Functional Traits

Teide Echium wildprettii

Since plants cannot run away, they have developed a wide array of functional adaptations throughout evolution to survive changing conditions. Our research group focuses on wood formation, one of the most fundamental evolutionary innovations that gave rise to countless woody species. Woodiness has developed hundreds of times independently during evolutionary history, presumably driven by drought for most lineages. We combine anatomy, evolutionary biology, ecophysiology and genetics to identify environmental and generic drivers of woodiness based on collections in Naturalis and living plants in the field. 

Group leader

Dr. Frederic Lens

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Our projects
and activities

Our projects are centered around wood, with particular attention to the following activities:

Our projects are centered around wood, with three main research lines:

  • Investigating wood evolution in flowering plants, with focus on identification of evolutionary transitions, assessment of potential drivers and impact on diversification,
  • Disentangling the role of stem woodiness/lignification on drought resilience in plants,
  • Performing comparative wood anatomy and developing a wood identification pipeline.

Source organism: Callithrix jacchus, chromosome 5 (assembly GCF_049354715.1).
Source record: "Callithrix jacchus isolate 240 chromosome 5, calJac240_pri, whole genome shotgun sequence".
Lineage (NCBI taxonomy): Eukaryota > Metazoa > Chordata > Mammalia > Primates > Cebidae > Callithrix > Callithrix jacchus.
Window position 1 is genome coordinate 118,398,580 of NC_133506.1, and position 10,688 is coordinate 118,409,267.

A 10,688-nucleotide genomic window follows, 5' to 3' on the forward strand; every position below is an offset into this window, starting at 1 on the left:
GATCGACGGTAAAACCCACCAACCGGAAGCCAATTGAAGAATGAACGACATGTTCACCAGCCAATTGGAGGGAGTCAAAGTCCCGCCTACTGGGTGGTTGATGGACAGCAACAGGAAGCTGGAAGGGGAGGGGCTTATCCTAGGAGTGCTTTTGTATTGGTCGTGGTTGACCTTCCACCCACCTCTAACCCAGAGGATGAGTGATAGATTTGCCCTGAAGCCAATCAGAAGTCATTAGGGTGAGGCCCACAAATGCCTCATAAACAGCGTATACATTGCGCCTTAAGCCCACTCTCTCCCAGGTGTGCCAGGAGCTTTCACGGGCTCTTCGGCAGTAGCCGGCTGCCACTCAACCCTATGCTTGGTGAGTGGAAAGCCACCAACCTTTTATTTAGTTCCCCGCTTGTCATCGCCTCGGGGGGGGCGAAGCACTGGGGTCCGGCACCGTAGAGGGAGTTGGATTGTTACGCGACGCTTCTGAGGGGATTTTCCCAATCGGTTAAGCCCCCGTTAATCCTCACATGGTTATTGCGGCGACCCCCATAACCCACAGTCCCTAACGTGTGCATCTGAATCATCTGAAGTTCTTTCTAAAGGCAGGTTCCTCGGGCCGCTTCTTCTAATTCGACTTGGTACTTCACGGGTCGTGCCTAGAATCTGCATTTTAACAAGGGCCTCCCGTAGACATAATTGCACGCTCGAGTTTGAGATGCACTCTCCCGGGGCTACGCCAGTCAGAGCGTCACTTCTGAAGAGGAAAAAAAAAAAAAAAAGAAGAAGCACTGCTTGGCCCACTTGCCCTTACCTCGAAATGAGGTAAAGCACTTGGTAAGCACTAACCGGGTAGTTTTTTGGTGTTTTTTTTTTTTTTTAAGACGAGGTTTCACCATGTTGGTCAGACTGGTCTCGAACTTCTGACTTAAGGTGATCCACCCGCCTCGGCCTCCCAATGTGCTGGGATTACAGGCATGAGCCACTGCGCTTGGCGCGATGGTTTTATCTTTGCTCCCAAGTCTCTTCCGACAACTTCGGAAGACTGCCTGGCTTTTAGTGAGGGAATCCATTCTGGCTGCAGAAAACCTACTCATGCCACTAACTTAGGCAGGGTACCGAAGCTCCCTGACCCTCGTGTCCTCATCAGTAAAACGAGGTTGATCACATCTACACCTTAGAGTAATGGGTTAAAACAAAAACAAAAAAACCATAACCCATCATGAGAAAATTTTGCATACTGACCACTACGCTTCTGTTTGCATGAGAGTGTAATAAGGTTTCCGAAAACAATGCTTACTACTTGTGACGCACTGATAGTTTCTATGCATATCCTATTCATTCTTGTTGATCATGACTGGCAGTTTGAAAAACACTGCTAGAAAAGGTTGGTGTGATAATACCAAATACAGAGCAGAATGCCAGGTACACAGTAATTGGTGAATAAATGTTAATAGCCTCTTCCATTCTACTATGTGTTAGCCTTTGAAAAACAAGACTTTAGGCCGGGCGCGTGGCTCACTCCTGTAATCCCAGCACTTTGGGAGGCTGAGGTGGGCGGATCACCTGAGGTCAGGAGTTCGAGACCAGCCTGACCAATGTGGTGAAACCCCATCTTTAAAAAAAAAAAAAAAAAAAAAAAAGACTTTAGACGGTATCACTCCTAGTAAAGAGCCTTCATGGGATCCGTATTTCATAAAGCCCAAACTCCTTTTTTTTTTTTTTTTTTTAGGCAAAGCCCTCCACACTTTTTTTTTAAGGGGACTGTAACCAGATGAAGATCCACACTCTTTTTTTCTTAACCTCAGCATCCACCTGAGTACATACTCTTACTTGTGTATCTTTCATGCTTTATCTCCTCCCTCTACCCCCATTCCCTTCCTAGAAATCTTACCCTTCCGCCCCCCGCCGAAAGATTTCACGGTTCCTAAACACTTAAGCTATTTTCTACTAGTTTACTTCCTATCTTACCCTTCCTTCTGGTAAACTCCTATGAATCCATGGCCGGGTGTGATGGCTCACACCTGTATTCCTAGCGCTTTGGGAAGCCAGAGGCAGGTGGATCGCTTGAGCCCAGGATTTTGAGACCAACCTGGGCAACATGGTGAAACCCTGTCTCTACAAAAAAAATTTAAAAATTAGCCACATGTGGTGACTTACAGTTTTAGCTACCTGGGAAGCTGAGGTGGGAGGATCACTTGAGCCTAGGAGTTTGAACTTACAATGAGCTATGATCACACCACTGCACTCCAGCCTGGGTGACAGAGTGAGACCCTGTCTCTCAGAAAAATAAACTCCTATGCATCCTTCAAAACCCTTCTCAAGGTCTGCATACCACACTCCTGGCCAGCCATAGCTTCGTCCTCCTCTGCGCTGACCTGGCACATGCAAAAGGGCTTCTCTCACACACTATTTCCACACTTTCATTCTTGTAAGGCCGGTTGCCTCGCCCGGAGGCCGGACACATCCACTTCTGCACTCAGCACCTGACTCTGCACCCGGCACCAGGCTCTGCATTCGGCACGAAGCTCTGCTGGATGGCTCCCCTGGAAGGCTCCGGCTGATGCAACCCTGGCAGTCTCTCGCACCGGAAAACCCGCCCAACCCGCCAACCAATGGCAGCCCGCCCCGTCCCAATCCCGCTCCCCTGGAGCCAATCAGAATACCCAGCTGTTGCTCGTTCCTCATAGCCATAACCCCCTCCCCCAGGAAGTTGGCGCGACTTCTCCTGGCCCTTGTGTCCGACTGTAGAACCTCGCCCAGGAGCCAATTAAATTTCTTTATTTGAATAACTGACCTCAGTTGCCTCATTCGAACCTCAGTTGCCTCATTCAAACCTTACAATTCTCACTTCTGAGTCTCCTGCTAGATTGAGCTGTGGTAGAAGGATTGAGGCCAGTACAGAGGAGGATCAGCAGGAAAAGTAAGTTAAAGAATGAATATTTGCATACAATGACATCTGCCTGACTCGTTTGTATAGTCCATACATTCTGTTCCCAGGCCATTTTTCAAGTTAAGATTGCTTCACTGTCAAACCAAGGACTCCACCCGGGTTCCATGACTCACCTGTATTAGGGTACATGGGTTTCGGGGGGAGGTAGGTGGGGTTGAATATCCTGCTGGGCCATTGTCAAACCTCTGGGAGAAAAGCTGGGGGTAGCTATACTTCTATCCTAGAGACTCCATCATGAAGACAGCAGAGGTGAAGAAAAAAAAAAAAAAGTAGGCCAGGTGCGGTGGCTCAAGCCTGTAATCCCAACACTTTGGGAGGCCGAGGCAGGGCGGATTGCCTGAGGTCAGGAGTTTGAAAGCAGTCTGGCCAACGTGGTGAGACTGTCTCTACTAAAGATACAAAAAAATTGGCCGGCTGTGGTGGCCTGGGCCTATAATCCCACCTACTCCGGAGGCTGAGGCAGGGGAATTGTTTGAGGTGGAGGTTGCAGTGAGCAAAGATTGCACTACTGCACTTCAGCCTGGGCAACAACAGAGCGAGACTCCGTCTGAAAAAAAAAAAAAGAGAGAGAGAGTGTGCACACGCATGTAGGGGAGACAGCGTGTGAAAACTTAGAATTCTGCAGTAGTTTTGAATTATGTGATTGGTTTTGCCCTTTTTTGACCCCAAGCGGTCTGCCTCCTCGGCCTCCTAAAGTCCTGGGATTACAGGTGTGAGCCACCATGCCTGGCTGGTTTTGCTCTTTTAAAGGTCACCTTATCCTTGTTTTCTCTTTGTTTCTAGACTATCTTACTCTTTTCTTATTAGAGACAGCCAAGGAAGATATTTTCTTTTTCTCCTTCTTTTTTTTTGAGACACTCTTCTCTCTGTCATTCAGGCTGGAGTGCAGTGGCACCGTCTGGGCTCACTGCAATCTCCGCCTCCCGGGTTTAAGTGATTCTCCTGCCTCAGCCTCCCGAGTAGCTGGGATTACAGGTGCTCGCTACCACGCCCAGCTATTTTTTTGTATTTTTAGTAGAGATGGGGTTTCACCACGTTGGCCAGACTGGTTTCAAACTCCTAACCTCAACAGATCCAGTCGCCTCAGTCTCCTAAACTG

Examples of current activities:

  • testing drought and other potential drivers of woodiness for multiple lineages

  • establishing Brassicaceae as new model group to understand woodiness

  • developing a new trait-dependent diversification model for island clades

  • comparing key drought tolerance traits between related taxa 

  • building a timber identification tool for combating illegal logging

  • understand how Arabidopsis, cabbage and tomato plants cope with drought stress

  • exploring evolutionary and ecological signals in wood anatomy


Current themes
and topics

A selection of the main topics we are working on.

Echium Bohle

Finding climatic drivers of woodiness

Most woody species belong to the flowering plants, which also include many non-woody species. Woodiness is the ancestral condition within flowering plants, meaning that the herbs lost woodiness during evolutionary history. Surprisingly, many of these…
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Identification of traded wood samples

Identification of traded timbers

Can we help safeguarding our forests by providing customs officers and other stakeholders with a timber tracking tool allowing them to identify illegally logged wood samples? A case study in ebony woods.
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The group leader is involved in the Biology curriculum at Leiden University, where he teaches a plant anatomy course for ca. 200 1st year BSc students, a wood anatomy course that is part of the Scales in Biodiversity MINOR for 3rd year BSc students, and he lectures on woodiness transitions across major plant lineages for MSc students.